Many added behaviors in Views start with hook_views_data; this only covers the basics. You can also open fields up as arguments or relationships, or even add built-in relationships. For example, if our table also contained an NID field, we could define a relationship so that node fields are always available when listing names, and vice versa. This stuff is all surprisingly easy to do, it’s just not the focus of this post.
3) Write your custom handler
Let’s say we want to provide our own field handler for the name field. Maybe we want it to automatically separate first names. This is easy, too! You simply decide on a name for your new handler – by convention it should begin with modulename_handler_type_, so we’ll use mymodule_handler_field_firstname. Here’s the relevant part of that $data array from before:
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Not exactly rocket science, is it?
Now we create a file named after the handler, also in the /views subdirectory. Though you could write your own handler class from scratch, you’ll almost never have to. It’s much easier to just extend an existing class.
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You see the pattern we’re following: just name a handler, then extend an existing Views handler class to do what you want. You can override options forms, the admin summary… really any aspect of the way Views handles this data. And the pattern is the same for fields, sorts, filters, and arguments.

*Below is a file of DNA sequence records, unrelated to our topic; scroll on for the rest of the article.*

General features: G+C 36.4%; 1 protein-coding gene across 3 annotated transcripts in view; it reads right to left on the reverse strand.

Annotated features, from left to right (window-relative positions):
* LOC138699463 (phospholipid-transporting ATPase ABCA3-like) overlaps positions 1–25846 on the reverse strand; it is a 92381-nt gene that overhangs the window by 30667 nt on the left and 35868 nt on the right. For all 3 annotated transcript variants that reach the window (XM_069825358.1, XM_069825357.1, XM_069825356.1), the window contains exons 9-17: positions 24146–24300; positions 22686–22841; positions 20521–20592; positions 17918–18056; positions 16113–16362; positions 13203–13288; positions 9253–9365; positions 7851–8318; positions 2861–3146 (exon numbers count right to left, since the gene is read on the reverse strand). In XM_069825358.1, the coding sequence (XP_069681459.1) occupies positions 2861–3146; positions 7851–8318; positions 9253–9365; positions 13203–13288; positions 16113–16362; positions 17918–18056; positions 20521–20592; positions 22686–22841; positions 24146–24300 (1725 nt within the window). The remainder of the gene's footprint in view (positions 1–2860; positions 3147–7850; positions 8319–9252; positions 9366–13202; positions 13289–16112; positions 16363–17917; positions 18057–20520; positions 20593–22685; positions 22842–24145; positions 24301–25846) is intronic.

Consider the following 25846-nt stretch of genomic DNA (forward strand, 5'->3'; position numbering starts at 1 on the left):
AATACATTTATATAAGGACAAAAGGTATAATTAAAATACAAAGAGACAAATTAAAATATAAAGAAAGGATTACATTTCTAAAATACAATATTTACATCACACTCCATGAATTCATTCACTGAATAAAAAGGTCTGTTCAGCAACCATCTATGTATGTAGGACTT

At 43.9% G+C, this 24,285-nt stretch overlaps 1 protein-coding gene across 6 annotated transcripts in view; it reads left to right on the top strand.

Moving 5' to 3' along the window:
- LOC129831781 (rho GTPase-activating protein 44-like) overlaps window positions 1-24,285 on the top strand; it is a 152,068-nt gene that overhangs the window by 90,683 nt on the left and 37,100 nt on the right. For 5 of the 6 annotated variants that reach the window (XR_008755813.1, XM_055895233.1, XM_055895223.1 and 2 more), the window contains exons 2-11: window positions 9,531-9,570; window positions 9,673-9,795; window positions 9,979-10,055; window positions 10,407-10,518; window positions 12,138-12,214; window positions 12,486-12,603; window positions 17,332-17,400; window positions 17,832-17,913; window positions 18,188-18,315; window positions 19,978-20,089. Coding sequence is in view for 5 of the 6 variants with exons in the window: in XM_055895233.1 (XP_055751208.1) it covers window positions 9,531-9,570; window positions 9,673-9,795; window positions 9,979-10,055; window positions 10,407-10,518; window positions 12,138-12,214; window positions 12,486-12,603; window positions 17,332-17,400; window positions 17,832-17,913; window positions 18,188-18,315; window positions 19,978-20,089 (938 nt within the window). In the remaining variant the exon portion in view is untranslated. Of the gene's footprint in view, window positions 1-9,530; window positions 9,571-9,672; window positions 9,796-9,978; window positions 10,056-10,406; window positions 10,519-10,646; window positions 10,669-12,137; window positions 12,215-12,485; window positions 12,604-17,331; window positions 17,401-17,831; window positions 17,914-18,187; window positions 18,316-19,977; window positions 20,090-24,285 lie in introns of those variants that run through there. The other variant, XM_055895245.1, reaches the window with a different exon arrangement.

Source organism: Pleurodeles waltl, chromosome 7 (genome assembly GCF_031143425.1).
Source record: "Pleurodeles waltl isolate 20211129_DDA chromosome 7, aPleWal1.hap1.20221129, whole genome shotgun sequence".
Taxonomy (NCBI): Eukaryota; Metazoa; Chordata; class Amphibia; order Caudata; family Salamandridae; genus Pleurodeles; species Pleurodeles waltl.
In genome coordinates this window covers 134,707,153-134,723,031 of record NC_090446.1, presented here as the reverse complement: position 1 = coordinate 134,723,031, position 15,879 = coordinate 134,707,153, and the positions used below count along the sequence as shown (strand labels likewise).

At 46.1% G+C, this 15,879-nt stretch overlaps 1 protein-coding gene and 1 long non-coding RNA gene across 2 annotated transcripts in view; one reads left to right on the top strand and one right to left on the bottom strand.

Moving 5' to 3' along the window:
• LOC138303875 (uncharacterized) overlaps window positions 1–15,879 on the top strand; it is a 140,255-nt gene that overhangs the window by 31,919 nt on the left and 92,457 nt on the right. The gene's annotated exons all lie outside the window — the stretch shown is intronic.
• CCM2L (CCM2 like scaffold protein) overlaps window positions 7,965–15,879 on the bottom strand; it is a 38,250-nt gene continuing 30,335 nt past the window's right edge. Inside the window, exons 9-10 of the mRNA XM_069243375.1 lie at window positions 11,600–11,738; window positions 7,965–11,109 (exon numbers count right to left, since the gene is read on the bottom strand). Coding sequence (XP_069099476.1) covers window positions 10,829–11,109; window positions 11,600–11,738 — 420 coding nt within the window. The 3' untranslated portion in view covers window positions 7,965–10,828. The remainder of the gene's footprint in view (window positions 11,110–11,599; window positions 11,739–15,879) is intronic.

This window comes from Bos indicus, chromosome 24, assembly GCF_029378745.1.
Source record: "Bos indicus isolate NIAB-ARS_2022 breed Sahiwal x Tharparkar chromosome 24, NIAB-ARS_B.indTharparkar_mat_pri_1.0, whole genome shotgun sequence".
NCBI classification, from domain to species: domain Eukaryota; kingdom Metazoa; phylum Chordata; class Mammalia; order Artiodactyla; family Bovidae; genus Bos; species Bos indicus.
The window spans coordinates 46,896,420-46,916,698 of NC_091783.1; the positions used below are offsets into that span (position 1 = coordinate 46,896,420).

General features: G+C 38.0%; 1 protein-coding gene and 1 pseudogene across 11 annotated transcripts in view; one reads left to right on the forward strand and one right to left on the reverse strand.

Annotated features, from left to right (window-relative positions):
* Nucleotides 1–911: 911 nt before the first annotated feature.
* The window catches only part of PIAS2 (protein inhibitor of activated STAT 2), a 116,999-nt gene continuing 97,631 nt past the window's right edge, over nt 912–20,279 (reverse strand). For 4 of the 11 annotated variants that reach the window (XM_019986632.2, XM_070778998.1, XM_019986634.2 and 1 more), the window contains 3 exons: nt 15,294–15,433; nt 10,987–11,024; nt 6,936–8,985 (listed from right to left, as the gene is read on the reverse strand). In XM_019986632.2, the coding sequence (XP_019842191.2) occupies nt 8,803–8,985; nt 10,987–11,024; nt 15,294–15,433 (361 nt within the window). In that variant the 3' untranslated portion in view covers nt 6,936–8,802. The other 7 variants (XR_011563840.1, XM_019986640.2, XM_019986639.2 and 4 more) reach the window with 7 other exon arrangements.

Once you’ve created your handler’s .inc file, you have to make sure your module loads it. So edit your module’s .info file thusly:
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4) Multiple filters for one field
We all understand how this works for data that you’re declaring for the first time in Views. But what if you want to provide multiple handlers for a single field? Maybe there are several different ways to filter or sort it. For most use cases, you should just follow the pattern above, and simply override the Views options form in your handler class. But occasionally you really do need multiple handlers.
So let’s add a second and third field handler for our name field:
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Can you spot the difference? All you have to do is add a variable for real field, which tells Views the field name to use for the source value, and that’s it. Everything else is totally identical to a normal field. By custom we prefix the “virtual” field’s name with the name of the real field, but that’s as complicated as it gets.
If there’s one thing I want you to take away from this blog post, it’s that the Views API is actually really easy. And if you can’t find something online, take a moment to actually look at the API documentation included with the module. It’s very thorough, and easy to read. If you feel like you understand how this works, but the doco doesn’t quite cover what you’re trying to do, look for examples in the Views module itself! There are 169 handlers for every concievable kind of case, just within Views. Find something reasonable and build off of that!
With this in mind, it’s only 24 lines of simple code to provide your own handler for an existing field. After that 24 lines, you’re doing the same things you were planning to do in views_php… but now you’re doing them in a real coding environment, with a revisioning system, and where it’s easy to track down and fix errors that could otherwise crash your site. 24 lines of array definition can save you a world of hurt. I hope to see those views_php installation numbers dropping soon.